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According to the AARP, three-quarters of Americans are too busy dreaming of financial comfort to actually work toward achieving it. For the sake of your future, you can't afford to be one of them.
The AARP's recent survey found that 75% of adults are counting on Social Security to fund their retirement, while 77% of them don't expect to have enough cash to live on comfortably in their golden years. I suppose they they think they'll get by with Social Security -- which means they probably don't know that as of June 2010, the average monthly benefit for Social Security recipients is $1,069, or just $12,828 per year.
What a mess!
That's clearly not enough for most folks to live on comfortably. And that's a big problem, since more and more people are pensionless. In recent decades, companies have increasingly curtailed "defined benefit" pensions to phase in "defined contribution" plans such as 401(k)s. Dozens of companies have frozen or shrunk their pensions for some or all employees. As the Bureau of Labor Statistics notes, the number of private sector defined benefit plans has fallen from 112,000 in the mid-1980s to just 30,000 a few years ago.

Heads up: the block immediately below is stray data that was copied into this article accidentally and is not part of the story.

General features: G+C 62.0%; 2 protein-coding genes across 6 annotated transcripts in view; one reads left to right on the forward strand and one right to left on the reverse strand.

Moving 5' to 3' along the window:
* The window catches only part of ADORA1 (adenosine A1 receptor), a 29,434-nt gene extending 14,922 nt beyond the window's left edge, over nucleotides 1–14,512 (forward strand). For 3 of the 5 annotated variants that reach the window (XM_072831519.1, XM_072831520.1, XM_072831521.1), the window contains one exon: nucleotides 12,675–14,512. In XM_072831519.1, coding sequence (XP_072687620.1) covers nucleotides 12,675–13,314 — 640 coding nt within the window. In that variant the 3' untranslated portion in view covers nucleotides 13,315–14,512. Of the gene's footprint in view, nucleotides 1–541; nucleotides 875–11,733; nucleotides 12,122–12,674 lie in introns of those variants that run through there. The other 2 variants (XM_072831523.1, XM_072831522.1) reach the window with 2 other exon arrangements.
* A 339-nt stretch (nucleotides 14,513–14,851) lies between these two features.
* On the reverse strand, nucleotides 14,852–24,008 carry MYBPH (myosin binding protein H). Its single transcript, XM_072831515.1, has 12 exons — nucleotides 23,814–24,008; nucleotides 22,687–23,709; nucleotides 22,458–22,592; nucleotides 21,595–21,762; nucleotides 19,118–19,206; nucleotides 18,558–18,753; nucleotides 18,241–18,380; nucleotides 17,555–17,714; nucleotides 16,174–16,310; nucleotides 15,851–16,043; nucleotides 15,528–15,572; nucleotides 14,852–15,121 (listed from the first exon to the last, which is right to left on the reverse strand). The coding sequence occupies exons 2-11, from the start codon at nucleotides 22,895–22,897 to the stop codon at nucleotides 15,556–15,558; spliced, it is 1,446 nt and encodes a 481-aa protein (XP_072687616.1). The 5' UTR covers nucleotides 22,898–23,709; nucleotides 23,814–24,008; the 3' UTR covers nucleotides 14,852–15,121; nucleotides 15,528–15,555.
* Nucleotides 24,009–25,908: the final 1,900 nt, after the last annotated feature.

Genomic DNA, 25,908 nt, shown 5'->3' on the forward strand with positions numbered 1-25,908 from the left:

It's true that 401(k)s can be powerful wealth-builders, but only if you fund them aggressively and don't get whacked by bad luck -- such as having a year like 2008 happen a few years before you plan to retire. It's also risky to put too much of your 401(k) assets in your company's stock. Yes, you may know your employer better than you know any other company, but since no company is immune from disaster, diversification is still important. Who'd have thought that once-iconic names such as PanAm, TWA, RCA, E.F. Hutton, MCI WorldCom, and Woolworth would be long gone today?
Even though many of us need to, most people are not stuffing their 401(k)s to the gills. According to Vanguard, the recent average balance of the plans it administers was $69,000. That's not much to live off for a retirement that could last 30 years or more.
What to do
Fortunately, all is not lost. For one thing, Social Security isn't likely to go away, despite reports of its imminent death. It's arguably too big to fail, but that doesn't mean it's likely to provide you with riches in retirement. You need to accumulate a nest egg on the side to supplement what Social Security gives you, whether in a 401(k) at work or a Roth IRA on your own.
Your dreams can turn into a nightmare if you're counting on Social Security to fully support you one day. But with a little time spent planning, and perhaps a few more years saving, you can turn that dark vision into your dream retirement.